|Other names||Spherox 10-70 spheroids/cm2 implantation suspension|
Spheroids of human autologous matrix-associated chondrocytes, sold under the brand name Spherox, is a medication used to repair defects to the cartilage in the knee in adults who are experiencing knee pain and problems moving the knee. It is used where the affected area is no larger than 10 cm2 (1.6 sq in).
The most common side effects include arthralgia (joint pain) and joint effusion (accumulation of liquid in the knee), which can cause swelling of the joint.
Spherox contains spheroids (spherical aggregates) of chondrocytes, cells found in healthy cartilage, that have been prepared from the patient's own tissues.
Spherox is indicated for the repair of symptomatic articular cartilage defects of the femoral condyle and the patella of the knee (International Cartilage Repair Society [ICRS] grade III or IV) with defect sizes up to 10 cm2 (1.6 sq in) in adults.
To prepare the medicine, a small sample is taken by arthroscopy (a type of keyhole surgery) from the patient's cartilage in the knee. The cartilage cells are then grown in the laboratory to prepare a suspension of chondrocyte spheroids. During arthroscopy, the medicine is placed into the damaged area of the patient's cartilage. The chondrocyte spheroids attach to the cartilage within 20 minutes. People treated with Spherox should follow a specific rehabilitation program including physiotherapy. This allows the chondrocyte spheroids to fill in the cartilage defect.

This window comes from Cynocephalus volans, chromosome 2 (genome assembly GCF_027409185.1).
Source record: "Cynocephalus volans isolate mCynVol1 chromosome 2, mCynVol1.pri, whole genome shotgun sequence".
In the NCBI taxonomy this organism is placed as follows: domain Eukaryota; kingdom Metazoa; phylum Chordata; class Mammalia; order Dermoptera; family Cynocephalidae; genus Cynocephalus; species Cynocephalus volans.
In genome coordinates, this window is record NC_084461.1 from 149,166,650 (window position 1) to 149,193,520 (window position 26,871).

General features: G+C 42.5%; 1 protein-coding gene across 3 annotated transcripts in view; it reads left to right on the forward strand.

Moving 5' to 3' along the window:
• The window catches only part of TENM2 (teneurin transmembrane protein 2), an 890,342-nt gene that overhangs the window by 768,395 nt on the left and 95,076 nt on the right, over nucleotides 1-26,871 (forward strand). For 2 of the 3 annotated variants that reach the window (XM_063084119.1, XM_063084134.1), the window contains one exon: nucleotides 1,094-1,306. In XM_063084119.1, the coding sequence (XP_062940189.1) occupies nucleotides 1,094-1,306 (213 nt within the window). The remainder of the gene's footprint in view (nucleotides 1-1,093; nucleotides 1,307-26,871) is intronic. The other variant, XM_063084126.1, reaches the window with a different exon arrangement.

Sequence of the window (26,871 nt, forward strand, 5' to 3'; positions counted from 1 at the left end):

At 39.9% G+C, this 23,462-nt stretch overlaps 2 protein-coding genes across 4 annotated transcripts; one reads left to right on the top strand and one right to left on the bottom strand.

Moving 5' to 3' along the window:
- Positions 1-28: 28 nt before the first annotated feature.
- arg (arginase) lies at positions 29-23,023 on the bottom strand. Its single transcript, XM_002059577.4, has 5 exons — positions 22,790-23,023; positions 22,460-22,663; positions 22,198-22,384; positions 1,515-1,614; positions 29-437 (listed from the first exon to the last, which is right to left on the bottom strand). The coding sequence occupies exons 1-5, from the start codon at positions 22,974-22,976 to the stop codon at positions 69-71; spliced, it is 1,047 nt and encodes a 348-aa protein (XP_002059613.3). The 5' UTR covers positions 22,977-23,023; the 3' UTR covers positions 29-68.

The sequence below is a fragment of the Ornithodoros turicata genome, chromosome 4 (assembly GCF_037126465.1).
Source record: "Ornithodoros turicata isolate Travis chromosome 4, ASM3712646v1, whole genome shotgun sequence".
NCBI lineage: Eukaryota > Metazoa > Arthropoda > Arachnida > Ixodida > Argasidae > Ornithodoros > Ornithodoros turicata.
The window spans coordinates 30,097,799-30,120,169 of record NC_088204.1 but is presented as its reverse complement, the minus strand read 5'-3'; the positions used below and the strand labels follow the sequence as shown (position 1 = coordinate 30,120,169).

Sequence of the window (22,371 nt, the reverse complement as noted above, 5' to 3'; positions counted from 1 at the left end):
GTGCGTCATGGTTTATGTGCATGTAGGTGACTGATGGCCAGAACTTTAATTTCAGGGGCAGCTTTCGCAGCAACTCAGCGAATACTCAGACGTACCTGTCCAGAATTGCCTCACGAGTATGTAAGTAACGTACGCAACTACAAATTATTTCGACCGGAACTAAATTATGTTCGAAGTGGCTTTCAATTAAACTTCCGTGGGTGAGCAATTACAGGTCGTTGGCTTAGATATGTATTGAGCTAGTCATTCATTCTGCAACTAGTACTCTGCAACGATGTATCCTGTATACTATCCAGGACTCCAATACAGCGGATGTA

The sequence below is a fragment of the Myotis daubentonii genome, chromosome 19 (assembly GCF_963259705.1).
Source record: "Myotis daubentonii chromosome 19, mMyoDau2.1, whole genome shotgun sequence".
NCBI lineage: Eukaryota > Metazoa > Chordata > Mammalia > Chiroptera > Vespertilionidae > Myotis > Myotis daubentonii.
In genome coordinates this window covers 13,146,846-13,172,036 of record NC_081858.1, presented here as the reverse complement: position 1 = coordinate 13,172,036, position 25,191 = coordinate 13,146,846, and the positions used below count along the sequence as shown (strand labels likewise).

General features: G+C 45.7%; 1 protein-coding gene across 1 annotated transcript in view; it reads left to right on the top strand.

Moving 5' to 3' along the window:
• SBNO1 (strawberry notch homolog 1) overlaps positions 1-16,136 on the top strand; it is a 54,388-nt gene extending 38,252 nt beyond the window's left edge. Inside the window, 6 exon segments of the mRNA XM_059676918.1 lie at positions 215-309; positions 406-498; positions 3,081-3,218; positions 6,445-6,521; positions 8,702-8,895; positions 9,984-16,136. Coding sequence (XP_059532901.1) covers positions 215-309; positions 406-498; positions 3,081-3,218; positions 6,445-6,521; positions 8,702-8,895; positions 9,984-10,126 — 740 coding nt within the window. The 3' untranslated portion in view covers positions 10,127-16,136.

Spherox has been shown to improve symptoms and knee function in two studies in adults between 18 and 50 years of age. The main measure of effectiveness was the KOOS (knee injury and osteoarthritis outcome score), which is graded on a scale of 0 to 100 (where 0 means severest symptoms and 100 means no symptoms). The KOOS was self-measured by participants rating the severity of their symptoms such as pain, impact on daily living, sport and recreational activities, and quality of life.
In the first study involving 102 participants, Spherox was compared with microfracture (a type of surgery used to treat defects in cartilage). The knee cartilage defects were between 1 and 4 cm2 (0.16 and 0.62 sq in) in size. Preliminary data from this study after one year show that Spherox improved the outcome score by 22 points and was as effective as microfracture.
The second study looked at 73 participants with large cartilage defects of the knee from 4 to 10 cm2 (0.62 to 1.55 sq in). All these participants received treatment with Spherox, as microfracture is not recommended to repair large defects. In this study, participants' outcome scores with Spherox improved by 16 points in the first year and further improvements were seen up to three years after treatment.
- "Spherox EPAR". European Medicines Agency. Retrieved 29 June 2020. Text was copied from this source which is © European Medicines Agency. Reproduction is authorized provided the source is acknowledged.
- "Spherox : EPAR - Product Information" (PDF). European Medicines Agency. Retrieved 29 June 2020. Text was copied from this source which is © European Medicines Agency. Reproduction is authorized provided the source is acknowledged.